China’s New Leadership Offers Little Hope of New Direction

China’s New Leadership Offers Little Hope of New Direction

BEIJING -- After much fanfare and stagecraft, China's leadership transition, the most prolonged and pored-over in more than 30 years, ultimately ended with a distinct sense of anticlimax. The seven men who will rule China are, as reported by the South China Morning Post two weeks before the event, largely older, conservative cadres. Their identical suits and coiffures, as well as their stiff demeanor amid the stifling Stalinist décor, underscored the apparent dislocation between them and the society they have been anointed to lead. This is a group unlikely to implement the kind of accelerated reforms to China's politics, economy and society that many had hoped for. Perhaps the only bright spot is that five of them will retire in 2017.

Throughout the year that preceded the formal announcement, speculation as to the final composition of the Politburo Standing Committee had been rife. Following the downfall of disgraced Chongqing boss Bo Xilai, there were signals to suggest reformists were gaining the ascendency in Beijing. Outgoing President Hu Jintao issued several public slap-downs to the military, and financial market reform accelerated. Meanwhile, whispers circulated about the emergence of a younger, more progressive senior leadership. Locals and foreigners, already weary from the seemingly endless period of transition in Chinese politics, sensed that perhaps change was finally in the air.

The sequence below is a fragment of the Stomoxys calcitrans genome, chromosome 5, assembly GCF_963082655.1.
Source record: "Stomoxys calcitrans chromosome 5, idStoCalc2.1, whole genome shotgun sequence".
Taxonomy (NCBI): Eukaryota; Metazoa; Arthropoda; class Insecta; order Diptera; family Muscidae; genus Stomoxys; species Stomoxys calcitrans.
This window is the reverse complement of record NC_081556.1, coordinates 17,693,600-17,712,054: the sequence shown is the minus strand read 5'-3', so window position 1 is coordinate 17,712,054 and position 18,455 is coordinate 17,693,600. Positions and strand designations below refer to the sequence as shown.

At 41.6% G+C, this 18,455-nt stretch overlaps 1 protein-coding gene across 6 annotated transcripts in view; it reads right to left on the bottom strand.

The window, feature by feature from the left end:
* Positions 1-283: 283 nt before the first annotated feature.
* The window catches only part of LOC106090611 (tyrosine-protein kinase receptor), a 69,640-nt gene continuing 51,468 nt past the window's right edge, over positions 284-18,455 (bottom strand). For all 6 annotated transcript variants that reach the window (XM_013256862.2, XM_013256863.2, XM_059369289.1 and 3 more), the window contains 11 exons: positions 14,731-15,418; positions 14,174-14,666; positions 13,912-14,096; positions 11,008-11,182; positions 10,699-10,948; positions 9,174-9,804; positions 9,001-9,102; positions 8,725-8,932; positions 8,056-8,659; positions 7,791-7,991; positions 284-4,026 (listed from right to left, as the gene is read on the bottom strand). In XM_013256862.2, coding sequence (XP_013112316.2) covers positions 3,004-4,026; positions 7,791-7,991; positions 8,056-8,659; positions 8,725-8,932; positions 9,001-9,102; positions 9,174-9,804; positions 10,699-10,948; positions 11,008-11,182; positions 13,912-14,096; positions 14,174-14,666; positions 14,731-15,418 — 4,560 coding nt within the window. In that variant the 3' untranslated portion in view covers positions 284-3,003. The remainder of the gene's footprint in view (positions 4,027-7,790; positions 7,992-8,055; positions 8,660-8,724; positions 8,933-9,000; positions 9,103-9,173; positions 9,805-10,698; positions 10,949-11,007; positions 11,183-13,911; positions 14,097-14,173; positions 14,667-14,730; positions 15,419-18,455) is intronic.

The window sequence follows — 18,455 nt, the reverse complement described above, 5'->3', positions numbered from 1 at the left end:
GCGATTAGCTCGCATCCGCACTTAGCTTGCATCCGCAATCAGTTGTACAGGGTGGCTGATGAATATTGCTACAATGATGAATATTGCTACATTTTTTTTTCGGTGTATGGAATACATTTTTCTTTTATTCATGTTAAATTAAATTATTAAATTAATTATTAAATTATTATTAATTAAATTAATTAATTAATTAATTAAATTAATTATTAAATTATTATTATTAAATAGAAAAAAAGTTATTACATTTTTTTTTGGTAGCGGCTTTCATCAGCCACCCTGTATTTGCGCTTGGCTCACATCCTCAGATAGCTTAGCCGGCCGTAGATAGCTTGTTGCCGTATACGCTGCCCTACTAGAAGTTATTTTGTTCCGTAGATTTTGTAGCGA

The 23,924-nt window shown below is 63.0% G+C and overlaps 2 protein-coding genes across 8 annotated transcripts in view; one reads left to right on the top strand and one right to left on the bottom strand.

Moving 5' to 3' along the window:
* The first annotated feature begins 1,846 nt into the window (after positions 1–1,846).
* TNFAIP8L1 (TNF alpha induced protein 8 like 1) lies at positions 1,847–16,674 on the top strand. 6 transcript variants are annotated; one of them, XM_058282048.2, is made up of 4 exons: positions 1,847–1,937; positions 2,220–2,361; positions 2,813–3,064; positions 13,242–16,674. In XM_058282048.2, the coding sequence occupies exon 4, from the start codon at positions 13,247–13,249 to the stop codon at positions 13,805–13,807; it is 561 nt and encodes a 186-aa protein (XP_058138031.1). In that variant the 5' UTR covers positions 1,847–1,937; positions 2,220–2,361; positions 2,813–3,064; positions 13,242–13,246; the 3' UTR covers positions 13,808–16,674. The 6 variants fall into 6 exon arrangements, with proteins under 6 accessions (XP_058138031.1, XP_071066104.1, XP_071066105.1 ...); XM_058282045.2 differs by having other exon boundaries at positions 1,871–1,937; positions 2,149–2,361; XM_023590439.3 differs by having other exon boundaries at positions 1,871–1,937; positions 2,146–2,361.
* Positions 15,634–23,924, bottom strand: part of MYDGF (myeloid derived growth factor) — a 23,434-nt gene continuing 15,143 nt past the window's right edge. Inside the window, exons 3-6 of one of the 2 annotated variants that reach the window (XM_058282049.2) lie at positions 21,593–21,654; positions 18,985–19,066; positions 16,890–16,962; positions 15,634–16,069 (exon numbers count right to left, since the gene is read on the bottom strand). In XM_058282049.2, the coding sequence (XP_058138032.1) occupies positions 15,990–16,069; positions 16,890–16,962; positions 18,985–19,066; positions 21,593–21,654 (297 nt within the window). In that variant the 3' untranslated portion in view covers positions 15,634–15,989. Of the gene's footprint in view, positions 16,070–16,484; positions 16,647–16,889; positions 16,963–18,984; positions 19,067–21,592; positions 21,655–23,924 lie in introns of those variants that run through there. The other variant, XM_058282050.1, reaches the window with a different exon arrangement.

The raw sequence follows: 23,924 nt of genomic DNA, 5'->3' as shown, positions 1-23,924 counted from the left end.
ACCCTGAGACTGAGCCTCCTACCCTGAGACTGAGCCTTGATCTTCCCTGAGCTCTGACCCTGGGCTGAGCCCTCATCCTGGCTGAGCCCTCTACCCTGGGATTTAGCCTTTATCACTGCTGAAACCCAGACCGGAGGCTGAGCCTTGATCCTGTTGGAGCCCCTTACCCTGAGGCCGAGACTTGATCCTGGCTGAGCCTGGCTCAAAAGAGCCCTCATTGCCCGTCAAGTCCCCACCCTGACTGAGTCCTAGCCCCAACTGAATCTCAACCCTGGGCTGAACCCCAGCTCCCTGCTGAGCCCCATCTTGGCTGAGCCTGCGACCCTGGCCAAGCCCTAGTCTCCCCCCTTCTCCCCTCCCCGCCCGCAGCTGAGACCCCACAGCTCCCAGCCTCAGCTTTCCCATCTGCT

Recent months, however, have seen these hopes diminish. Throughout the summer, rumors abounded that major disagreements remained among senior officials. Even after the late-Summer Beidahe conclave to hash out the succession, few clear signals emerged about the new leadership. Vice President and heir-apparent Xi Jinping disappeared for two weeks in September, while signals of judicial and constitutional reform faded.

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